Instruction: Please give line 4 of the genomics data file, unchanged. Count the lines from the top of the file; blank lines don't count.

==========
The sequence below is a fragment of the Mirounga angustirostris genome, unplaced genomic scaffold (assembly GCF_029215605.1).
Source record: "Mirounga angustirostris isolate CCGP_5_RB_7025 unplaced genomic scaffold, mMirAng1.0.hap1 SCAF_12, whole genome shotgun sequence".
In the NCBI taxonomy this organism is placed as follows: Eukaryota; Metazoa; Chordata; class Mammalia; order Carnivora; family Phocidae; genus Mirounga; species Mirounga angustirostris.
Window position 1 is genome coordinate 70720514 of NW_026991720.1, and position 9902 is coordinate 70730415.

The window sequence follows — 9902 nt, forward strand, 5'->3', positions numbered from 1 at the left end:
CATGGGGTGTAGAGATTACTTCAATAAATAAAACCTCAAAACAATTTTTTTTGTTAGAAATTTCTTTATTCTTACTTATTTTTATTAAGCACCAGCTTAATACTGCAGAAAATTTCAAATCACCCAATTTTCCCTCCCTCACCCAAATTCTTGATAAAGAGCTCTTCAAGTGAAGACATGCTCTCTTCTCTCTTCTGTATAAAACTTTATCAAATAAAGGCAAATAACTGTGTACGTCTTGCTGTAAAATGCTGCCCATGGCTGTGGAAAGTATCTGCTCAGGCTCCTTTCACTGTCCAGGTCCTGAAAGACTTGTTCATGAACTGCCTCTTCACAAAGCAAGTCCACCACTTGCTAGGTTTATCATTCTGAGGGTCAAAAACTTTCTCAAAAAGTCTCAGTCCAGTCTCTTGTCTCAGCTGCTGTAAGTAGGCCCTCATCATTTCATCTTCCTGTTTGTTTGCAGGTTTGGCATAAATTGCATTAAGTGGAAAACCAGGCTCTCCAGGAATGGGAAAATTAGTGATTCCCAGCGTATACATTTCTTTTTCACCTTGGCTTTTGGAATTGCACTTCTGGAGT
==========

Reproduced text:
Window position 1 is genome coordinate 70720514 of NW_026991720.1, and position 9902 is coordinate 70730415.